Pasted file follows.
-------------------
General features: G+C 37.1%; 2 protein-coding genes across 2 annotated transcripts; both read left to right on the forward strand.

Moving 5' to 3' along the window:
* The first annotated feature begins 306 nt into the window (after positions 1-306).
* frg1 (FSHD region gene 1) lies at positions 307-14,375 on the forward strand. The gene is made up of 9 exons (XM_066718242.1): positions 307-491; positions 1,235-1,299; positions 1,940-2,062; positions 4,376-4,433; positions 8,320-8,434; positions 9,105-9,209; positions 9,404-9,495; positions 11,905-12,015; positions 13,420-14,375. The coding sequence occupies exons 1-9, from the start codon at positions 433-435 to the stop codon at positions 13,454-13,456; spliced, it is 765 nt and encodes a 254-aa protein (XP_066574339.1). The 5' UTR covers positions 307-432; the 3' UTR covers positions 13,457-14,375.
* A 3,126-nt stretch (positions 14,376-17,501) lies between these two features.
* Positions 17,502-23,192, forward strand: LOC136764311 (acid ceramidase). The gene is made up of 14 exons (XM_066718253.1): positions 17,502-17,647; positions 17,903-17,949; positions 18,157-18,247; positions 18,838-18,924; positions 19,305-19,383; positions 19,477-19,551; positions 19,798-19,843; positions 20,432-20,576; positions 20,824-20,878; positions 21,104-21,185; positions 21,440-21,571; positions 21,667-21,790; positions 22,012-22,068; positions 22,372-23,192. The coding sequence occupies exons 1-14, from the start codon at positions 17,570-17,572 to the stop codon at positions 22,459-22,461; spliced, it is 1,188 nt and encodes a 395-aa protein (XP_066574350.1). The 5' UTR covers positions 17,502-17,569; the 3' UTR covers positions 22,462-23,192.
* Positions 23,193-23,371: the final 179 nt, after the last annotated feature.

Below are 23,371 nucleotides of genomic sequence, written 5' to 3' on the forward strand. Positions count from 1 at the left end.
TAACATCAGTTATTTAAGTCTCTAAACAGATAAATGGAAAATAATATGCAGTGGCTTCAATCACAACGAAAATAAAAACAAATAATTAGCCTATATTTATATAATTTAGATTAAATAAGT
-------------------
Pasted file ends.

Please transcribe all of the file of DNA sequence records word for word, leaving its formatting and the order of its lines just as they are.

General features: G+C 37.1%; 2 protein-coding genes across 2 annotated transcripts; both read left to right on the forward strand.

Moving 5' to 3' along the window:
* The first annotated feature begins 306 nt into the window (after positions 1-306).
* frg1 (FSHD region gene 1) lies at positions 307-14,375 on the forward strand. The gene is made up of 9 exons (XM_066718242.1): positions 307-491; positions 1,235-1,299; positions 1,940-2,062; positions 4,376-4,433; positions 8,320-8,434; positions 9,105-9,209; positions 9,404-9,495; positions 11,905-12,015; positions 13,420-14,375. The coding sequence occupies exons 1-9, from the start codon at positions 433-435 to the stop codon at positions 13,454-13,456; spliced, it is 765 nt and encodes a 254-aa protein (XP_066574339.1). The 5' UTR covers positions 307-432; the 3' UTR covers positions 13,457-14,375.
* A 3,126-nt stretch (positions 14,376-17,501) lies between these two features.
* Positions 17,502-23,192, forward strand: LOC136764311 (acid ceramidase). The gene is made up of 14 exons (XM_066718253.1): positions 17,502-17,647; positions 17,903-17,949; positions 18,157-18,247; positions 18,838-18,924; positions 19,305-19,383; positions 19,477-19,551; positions 19,798-19,843; positions 20,432-20,576; positions 20,824-20,878; positions 21,104-21,185; positions 21,440-21,571; positions 21,667-21,790; positions 22,012-22,068; positions 22,372-23,192. The coding sequence occupies exons 1-14, from the start codon at positions 17,570-17,572 to the stop codon at positions 22,459-22,461; spliced, it is 1,188 nt and encodes a 395-aa protein (XP_066574350.1). The 5' UTR covers positions 17,502-17,569; the 3' UTR covers positions 22,462-23,192.
* Positions 23,193-23,371: the final 179 nt, after the last annotated feature.

Below are 23,371 nucleotides of genomic sequence, written 5' to 3' on the forward strand. Positions count from 1 at the left end.
TAACATCAGTTATTTAAGTCTCTAAACAGATAAATGGAAAATAATATGCAGTGGCTTCAATCACAACGAAAATAAAAACAAATAATTAGCCTATATTTATATAATTTAGATTAAATAAGT